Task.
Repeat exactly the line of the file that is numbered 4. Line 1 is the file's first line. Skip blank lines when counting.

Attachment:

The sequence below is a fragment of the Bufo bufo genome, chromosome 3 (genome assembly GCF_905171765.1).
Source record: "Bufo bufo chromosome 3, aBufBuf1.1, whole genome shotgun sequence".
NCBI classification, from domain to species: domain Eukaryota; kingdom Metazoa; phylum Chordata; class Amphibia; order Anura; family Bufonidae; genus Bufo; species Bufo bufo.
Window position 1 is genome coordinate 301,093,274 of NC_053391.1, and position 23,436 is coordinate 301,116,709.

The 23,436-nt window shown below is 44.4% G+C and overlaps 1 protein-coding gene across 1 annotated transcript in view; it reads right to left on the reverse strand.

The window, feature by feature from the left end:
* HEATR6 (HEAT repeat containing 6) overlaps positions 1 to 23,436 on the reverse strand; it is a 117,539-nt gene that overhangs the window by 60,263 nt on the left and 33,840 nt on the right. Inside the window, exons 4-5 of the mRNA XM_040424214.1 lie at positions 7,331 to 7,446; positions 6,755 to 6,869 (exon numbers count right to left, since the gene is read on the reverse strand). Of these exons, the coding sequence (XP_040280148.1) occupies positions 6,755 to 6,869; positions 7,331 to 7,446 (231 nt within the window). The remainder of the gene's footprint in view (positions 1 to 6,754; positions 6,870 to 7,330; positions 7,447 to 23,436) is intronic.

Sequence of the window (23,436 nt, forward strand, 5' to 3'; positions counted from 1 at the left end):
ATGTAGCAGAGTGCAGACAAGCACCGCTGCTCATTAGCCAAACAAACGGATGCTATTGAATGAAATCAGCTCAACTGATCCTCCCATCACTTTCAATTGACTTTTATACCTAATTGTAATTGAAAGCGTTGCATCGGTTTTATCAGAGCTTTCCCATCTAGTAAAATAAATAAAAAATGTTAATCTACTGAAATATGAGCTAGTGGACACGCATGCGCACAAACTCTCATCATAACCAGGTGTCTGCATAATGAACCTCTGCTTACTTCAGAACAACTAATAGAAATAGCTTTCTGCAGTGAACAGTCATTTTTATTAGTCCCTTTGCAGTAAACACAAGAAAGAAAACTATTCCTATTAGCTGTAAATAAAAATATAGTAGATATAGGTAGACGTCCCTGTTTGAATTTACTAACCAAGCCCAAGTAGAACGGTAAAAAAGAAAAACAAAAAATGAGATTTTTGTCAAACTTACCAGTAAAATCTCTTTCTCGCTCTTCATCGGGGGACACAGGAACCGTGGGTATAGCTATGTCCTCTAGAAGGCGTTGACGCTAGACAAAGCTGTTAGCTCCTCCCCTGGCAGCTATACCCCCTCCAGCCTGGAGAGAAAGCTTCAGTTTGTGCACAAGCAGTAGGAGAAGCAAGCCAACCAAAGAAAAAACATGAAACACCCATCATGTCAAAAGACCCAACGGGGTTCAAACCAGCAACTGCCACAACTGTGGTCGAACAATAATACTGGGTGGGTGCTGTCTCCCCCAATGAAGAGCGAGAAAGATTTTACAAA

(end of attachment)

Window position 1 is genome coordinate 301,093,274 of NC_053391.1, and position 23,436 is coordinate 301,116,709.